As Hawai‘i’s people return to offices, stores, restaurants and other shared locations, what do you think are the main health precautions we should focus on?
First and foremost, act with caring and aloha for others. Health rules are devised to protect the most vulnerable – like kūpuna or those with underlying conditions – in the community, as well as ourselves.
Keep up with preventive health care for yourself and your keiki. See your primary care physician regularly, have recommended vaccinations and continue with specialists like cardiologists who help manage chronic conditions.
Get a flu shot. Our rates of flu vaccination are below the national average, and it’s critical for Hawai‘i to raise those rates this year.
Anxiety and depression have skyrocketed all across the country. At UHA, we have long believed that good health makes each of us happier and even more productive – but take as much care of your mental health as your physical health.
Follow the current guidance of our public officials, who are making policy decisions based on information updated by local and national health organizations.
Wear a cloth face mask in public and maintain social distancing to keep at least a six-foot distance from all others who are not in your household “bubble.”
Continue with good personal hygiene by washing hands often and using hand sanitizer.
Stay home when sick and try to limit interactions with others in your household to keep the infection from spreading.
What unintended consequences of the COVID-19 precautions should local residents guard against?
There are some who are neglecting regular medical check-ups because of COVID-19 concerns. For example, keiki vaccination rates are decreasing, as some parents have postponed well-child visits to the pediatrician. When vaccinations are delayed, that puts them at risk of preventable diseases and increases the chances of outbreaks of illness like measles.
Adults may not be visiting their primary care physicians for their physicals or getting their annual flu shots. At UHA Health, we believe it is absolutely critical to maintain our health with regular medical check-ups to monitor chronic conditions, screen for disease and vaccinate against preventable illnesses.
Staying at home more does not mean that we are condemned to a sedentary life! Unintentional weight gain can be avoided during this time.
Do not allow physical distancing to limit your connections to others. Most of us have an array of technology available to stay connected to family and friends.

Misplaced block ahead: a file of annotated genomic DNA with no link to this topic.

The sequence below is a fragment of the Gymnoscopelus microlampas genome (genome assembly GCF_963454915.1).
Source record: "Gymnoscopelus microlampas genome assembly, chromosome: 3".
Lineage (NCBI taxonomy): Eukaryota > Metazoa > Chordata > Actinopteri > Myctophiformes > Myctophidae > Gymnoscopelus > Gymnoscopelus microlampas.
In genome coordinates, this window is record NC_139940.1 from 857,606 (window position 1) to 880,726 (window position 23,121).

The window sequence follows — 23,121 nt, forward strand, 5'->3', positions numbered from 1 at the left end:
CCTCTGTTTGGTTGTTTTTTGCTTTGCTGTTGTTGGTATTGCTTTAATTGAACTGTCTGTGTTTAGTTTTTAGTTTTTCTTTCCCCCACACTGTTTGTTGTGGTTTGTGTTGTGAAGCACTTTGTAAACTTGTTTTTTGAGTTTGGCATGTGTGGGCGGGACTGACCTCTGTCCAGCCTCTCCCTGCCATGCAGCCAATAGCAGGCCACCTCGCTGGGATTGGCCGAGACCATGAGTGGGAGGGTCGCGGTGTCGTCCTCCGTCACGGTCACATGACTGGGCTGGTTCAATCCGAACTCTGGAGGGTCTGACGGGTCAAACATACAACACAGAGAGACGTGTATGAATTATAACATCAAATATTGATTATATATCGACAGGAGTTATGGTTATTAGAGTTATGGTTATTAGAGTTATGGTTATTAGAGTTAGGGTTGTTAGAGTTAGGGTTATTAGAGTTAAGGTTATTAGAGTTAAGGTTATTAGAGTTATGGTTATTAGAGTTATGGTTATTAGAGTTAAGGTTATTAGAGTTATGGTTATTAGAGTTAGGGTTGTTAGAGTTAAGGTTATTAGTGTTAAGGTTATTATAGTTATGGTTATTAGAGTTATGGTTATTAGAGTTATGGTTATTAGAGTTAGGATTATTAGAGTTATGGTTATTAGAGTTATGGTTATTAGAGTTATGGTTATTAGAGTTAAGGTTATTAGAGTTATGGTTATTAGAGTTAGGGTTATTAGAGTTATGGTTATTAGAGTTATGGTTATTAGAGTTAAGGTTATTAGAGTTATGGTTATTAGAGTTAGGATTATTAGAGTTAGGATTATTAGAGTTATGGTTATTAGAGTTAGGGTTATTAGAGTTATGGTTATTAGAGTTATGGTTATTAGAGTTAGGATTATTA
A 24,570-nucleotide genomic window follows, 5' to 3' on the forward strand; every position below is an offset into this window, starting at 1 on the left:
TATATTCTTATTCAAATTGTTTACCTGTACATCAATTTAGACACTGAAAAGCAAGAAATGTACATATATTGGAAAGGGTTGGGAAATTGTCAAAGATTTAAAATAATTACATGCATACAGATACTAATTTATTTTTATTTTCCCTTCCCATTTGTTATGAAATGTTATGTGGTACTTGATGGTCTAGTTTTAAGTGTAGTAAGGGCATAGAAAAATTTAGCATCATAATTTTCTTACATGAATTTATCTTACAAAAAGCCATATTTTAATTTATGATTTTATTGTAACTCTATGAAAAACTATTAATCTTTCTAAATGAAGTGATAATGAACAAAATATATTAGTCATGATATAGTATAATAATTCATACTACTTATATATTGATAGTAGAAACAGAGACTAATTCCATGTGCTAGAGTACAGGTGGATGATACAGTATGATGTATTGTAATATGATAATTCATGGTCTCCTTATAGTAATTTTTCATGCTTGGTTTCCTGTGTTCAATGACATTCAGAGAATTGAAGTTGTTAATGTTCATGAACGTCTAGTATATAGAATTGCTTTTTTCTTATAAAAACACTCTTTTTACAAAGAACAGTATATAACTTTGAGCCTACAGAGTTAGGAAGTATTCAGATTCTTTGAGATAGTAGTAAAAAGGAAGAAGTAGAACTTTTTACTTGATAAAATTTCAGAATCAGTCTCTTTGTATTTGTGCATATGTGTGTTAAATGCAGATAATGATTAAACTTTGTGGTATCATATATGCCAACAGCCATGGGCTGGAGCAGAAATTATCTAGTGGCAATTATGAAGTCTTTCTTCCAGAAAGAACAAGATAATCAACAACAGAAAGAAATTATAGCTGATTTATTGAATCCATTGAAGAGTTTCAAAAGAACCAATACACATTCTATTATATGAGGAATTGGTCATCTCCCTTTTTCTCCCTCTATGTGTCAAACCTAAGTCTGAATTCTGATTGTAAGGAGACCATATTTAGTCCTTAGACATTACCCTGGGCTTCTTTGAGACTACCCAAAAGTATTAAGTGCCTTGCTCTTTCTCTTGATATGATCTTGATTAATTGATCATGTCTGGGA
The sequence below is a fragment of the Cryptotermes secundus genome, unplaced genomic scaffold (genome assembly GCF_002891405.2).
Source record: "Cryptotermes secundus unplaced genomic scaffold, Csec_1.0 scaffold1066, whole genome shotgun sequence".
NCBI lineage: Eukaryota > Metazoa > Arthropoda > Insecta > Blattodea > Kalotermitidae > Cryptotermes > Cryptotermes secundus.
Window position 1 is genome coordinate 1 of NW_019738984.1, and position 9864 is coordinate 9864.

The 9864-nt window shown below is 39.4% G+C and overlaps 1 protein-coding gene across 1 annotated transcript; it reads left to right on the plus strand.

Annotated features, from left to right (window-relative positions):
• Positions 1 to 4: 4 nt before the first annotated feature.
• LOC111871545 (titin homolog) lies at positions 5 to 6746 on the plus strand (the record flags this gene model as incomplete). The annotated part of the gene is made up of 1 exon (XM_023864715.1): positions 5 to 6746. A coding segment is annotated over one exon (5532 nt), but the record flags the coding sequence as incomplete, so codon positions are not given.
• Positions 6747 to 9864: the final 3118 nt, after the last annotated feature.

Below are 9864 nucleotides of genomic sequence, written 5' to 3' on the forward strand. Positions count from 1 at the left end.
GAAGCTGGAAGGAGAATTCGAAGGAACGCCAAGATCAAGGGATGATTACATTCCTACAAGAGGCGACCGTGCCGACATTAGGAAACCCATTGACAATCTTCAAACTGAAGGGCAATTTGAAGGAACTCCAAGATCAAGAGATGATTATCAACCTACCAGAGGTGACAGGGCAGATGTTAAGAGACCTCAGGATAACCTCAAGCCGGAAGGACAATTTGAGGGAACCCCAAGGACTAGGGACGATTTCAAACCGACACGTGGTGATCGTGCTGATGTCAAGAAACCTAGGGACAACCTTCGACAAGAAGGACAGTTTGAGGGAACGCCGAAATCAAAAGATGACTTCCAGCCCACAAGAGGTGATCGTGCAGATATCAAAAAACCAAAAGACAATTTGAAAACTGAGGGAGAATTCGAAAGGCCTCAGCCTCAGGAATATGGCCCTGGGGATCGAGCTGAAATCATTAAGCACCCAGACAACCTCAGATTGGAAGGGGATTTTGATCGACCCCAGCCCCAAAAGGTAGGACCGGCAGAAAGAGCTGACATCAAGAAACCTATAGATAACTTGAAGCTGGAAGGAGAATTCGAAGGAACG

We have emphasized physical and mental well-being at UHA for a long time as we believe that better health means a better life; even during these unprecedented, challenging times, we hope that everyone in Hawai‘i will invest in their health to – as we like to say at UHA – Live Well, Be Well and Work Well.
From a public health perspective, how would you rate Hawai‘i’s response to COVID-19 compared with other states and other countries?
Hawai‘i has responded well, based on the low number of cases across the state. While every death is tragic, we should take heart that, as a community, we made sacrifices that flattened the curve, making it that much easier and faster for us to re-open.
While this has been extremely painful, we look forward to having children return to school, the re-opening of our economy and the creation of a new normal for all of us in Hawai‘i.
That said, we at UHA believe that it’s critical that the community remain vigilant until a vaccine is developed – possibly not be until 2021.
In addition, medical researchers believe that a second uptick of COVID-19 infection is likely for us later this year. At UHA, we believe firmly that we as a community and each of us as individuals must all be prepared both with supplies (such as masks, personal protective equipment, etc.) and health policies.
We will continue to raise awareness and encourage everyone to get their flu vaccination this season. People with seasonal influenza will exhibit similar signs and symptoms as COVID-19 (fever and cough). Getting more people protected against influenza will reduce confusion and the burden on our local healthcare system along with protecting those who are most at risk for serious flu complications.
What have the last two months taught you and your organization about how to create a better health care future for Hawai‘i?
We know Hawai‘i does not have enough medical professionals. Given that, UHA continues to encourage the homegrown development of local physicians through our financial support of UH’s John A. Burns School of Medicine.
Food security is a major concern for us as an isolated island state. We’re supporting local food drives like one recently held by our Teamsters union group for their members. We at UHA believe that healthy diet is part of good health, so food issues like access, quality and nutrition, are concerns. Given that, we’re looking into ways to support investment into local agriculture or food distribution
Specialists in infectious disease have feared a pandemic like this for years. The past few months have many lessons for us, including the need to prepare for the unimaginable. In response, we collaborated with others in Hawai‘i’s medical community like the Queen’s Health Systems, Hawai‘i Pacific Health and local physicians to promote telehealth.
Many of us at UHA are optimistic about Hawai‘i’s healthcare future. Together, the people of Hawai‘i sacrificed and adapted over the past few months because we believed that doing so is for the common good of our entire community; I feel confident in our ability to build a healthier Hawai‘i because of the strength of island residents’ commitment to each other.